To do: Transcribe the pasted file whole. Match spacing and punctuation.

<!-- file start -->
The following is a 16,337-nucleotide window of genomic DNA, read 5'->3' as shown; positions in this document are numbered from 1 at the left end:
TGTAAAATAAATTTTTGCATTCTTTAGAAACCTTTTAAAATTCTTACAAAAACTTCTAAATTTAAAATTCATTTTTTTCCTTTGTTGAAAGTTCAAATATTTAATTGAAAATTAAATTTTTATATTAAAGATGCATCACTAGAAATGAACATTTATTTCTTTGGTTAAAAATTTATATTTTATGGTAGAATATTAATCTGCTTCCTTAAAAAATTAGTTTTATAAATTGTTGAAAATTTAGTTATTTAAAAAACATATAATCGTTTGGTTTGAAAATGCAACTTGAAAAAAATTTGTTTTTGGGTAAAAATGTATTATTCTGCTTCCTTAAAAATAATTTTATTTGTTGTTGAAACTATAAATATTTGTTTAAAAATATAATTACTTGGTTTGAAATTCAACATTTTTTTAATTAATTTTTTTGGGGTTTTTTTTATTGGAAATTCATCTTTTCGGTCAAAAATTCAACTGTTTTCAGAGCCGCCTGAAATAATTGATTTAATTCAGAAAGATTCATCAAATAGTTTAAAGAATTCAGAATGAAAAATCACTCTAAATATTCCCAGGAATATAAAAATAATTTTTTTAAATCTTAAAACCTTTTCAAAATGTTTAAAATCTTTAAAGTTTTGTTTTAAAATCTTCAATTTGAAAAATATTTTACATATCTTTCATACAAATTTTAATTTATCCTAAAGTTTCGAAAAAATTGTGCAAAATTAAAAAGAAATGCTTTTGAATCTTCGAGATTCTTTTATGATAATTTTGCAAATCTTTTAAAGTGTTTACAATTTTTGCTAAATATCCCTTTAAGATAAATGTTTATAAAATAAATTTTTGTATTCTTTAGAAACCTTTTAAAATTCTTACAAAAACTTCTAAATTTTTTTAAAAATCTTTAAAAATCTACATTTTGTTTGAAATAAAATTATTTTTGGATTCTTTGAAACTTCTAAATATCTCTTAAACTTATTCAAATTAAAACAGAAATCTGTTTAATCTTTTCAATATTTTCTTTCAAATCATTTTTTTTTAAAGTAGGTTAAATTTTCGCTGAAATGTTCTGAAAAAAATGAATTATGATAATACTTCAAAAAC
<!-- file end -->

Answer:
The following is a 16,337-nucleotide window of genomic DNA, read 5'->3' as shown; positions in this document are numbered from 1 at the left end:
TGTAAAATAAATTTTTGCATTCTTTAGAAACCTTTTAAAATTCTTACAAAAACTTCTAAATTTAAAATTCATTTTTTTCCTTTGTTGAAAGTTCAAATATTTAATTGAAAATTAAATTTTTATATTAAAGATGCATCACTAGAAATGAACATTTATTTCTTTGGTTAAAAATTTATATTTTATGGTAGAATATTAATCTGCTTCCTTAAAAAATTAGTTTTATAAATTGTTGAAAATTTAGTTATTTAAAAAACATATAATCGTTTGGTTTGAAAATGCAACTTGAAAAAAATTTGTTTTTGGGTAAAAATGTATTATTCTGCTTCCTTAAAAATAATTTTATTTGTTGTTGAAACTATAAATATTTGTTTAAAAATATAATTACTTGGTTTGAAATTCAACATTTTTTTAATTAATTTTTTTGGGGTTTTTTTTATTGGAAATTCATCTTTTCGGTCAAAAATTCAACTGTTTTCAGAGCCGCCTGAAATAATTGATTTAATTCAGAAAGATTCATCAAATAGTTTAAAGAATTCAGAATGAAAAATCACTCTAAATATTCCCAGGAATATAAAAATAATTTTTTTAAATCTTAAAACCTTTTCAAAATGTTTAAAATCTTTAAAGTTTTGTTTTAAAATCTTCAATTTGAAAAATATTTTACATATCTTTCATACAAATTTTAATTTATCCTAAAGTTTCGAAAAAATTGTGCAAAATTAAAAAGAAATGCTTTTGAATCTTCGAGATTCTTTTATGATAATTTTGCAAATCTTTTAAAGTGTTTACAATTTTTGCTAAATATCCCTTTAAGATAAATGTTTATAAAATAAATTTTTGTATTCTTTAGAAACCTTTTAAAATTCTTACAAAAACTTCTAAATTTTTTTAAAAATCTTTAAAAATCTACATTTTGTTTGAAATAAAATTATTTTTGGATTCTTTGAAACTTCTAAATATCTCTTAAACTTATTCAAATTAAAACAGAAATCTGTTTAATCTTTTCAATATTTTCTTTCAAATCATTTTTTTTTAAAGTAGGTTAAATTTTCGCTGAAATGTTCTGAAAAAAATGAATTATGATAATACTTCAAAAAC